What Happens If I Don’t Have A Will?

by | Mar 2, 2023 | Family Law, Probate, Wills, Wills & Estates Probate, Wills and Estates

As family law practitioners, one of the things that we see all too often is people passing away without drawing up proper wills. Without a will, it can be difficult to determine how your assets should be divided up among your heirs. 

It means that your assets will be divided according to what the law says even if that isn’t what you actually wanted.

This can cause a lot of pain and heartache among the bereaved and can be the cause of much conflict among those left behind. It could result in a litany of unpleasantness and legal battles, leaving your family to contest the way the estate was divided up.

With that in mind, let us review what happens if you pass away without a will.

Intestacy Rules Will Apply

Dying intestate is a legal term for dying without a will or otherwise dying with a will that does not adequately address your estate. Under these circumstances, your assets will be divided according to the rules of intestacy as determined by law. These rules determine, in order of priority, who should get what assets from your estate. 

Although these priorities differ slightly from state to state in Australia, most tend to prioritise the spouse or partner – if there is one – and then any potential children. Thereafter, grandchildren and other extended family members will become heirs.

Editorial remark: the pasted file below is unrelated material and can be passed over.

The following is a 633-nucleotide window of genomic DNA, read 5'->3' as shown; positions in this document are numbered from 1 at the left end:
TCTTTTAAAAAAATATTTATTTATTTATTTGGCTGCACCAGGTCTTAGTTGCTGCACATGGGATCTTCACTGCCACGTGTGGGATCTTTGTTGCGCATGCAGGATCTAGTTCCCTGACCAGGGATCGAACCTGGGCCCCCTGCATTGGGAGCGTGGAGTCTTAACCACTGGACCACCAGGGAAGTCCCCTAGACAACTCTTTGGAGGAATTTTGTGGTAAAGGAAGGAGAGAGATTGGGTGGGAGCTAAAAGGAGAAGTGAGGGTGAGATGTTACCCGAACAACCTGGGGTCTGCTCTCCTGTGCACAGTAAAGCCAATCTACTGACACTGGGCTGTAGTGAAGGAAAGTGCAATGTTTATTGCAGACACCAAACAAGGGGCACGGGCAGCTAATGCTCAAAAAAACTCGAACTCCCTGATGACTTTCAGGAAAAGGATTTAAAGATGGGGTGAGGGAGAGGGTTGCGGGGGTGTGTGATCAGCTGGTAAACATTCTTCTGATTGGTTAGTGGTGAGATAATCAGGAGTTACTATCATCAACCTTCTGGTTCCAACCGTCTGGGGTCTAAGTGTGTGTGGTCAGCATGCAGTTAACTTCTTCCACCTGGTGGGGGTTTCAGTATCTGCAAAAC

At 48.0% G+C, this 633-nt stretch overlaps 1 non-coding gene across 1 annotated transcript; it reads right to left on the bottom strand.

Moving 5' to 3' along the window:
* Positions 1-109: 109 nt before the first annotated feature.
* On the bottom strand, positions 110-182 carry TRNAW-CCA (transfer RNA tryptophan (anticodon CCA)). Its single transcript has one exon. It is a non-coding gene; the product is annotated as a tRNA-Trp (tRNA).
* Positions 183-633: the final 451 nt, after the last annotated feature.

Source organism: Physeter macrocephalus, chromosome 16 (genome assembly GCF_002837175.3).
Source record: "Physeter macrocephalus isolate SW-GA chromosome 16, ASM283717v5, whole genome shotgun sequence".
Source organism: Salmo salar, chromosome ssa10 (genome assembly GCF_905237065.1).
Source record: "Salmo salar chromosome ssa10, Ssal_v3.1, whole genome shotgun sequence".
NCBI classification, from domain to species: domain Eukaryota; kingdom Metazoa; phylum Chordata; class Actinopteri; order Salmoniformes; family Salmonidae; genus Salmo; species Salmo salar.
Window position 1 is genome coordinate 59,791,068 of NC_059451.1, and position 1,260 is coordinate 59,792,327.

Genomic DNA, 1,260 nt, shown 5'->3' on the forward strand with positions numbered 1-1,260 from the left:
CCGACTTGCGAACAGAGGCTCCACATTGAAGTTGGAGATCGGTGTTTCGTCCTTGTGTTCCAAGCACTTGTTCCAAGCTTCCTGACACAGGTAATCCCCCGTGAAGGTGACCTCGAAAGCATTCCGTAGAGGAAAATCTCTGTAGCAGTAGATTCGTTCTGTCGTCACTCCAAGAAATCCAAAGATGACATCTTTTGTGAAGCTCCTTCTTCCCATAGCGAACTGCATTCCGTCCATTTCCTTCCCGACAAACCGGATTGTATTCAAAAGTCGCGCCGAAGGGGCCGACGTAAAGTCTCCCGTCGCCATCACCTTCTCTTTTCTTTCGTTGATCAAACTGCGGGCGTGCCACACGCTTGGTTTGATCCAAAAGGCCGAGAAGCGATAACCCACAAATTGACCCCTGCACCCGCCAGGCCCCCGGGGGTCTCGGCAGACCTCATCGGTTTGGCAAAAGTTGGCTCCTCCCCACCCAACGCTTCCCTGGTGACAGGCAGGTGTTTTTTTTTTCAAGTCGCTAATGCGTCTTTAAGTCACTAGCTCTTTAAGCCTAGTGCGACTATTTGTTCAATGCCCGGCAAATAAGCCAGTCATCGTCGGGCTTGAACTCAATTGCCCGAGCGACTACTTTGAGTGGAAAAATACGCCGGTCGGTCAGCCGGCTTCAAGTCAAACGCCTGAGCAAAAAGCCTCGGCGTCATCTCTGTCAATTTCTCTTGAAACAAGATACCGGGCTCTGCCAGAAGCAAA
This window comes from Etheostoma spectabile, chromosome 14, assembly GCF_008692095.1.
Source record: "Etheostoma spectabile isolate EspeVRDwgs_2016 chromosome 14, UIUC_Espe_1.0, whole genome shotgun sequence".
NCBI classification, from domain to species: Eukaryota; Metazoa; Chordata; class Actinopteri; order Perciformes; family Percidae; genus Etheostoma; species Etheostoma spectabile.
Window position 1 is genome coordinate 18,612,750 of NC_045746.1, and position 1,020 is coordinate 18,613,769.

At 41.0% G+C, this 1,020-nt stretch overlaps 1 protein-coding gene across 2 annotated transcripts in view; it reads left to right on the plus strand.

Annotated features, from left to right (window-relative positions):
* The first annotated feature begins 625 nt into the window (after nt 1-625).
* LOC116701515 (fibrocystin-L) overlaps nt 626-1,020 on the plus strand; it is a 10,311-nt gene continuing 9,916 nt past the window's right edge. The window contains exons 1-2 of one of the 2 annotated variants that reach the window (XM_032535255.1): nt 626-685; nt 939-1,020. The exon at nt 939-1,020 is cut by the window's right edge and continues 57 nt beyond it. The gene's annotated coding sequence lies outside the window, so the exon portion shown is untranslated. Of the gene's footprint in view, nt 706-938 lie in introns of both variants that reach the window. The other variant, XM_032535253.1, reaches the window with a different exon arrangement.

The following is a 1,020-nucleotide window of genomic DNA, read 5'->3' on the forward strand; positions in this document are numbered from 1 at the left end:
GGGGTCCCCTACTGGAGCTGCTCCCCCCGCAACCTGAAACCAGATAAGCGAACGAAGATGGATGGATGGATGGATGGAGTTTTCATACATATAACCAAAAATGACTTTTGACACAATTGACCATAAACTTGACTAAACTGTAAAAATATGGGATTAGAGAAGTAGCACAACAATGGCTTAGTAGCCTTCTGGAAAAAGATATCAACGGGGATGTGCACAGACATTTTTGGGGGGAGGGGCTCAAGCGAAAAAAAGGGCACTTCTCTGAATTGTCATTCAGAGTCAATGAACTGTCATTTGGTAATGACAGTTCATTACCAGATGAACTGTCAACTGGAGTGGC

These intestacy rules may not be to your liking if you would prefer your assets to be divided up and given to specific individuals. 

The Government Gets A Cut

If you do not have surviving relatives, a number of your assets may go to the government. However, even if you do have surviving relatives, they can expect to pay more revenue to the government in the form of taxes and duties, as well as legal fees.

Your Estate Becomes Fair Game

When you pass away without a will in place, every potential creditor, business partner, friend, or family member who thinks they should have a piece of the pie can lay claim to what they perceive as their fair share of the estate. This can and often does lead to lengthy and expensive court battles, which could drain your estate of its funds before anything can be passed on to the people to whom you would most like your assets to go. 

To avoid intestacy, everyone over 18 should have a will and update it whenever their circumstances change. Speak to us at Rafton Family Lawyers to get help setting up your will today.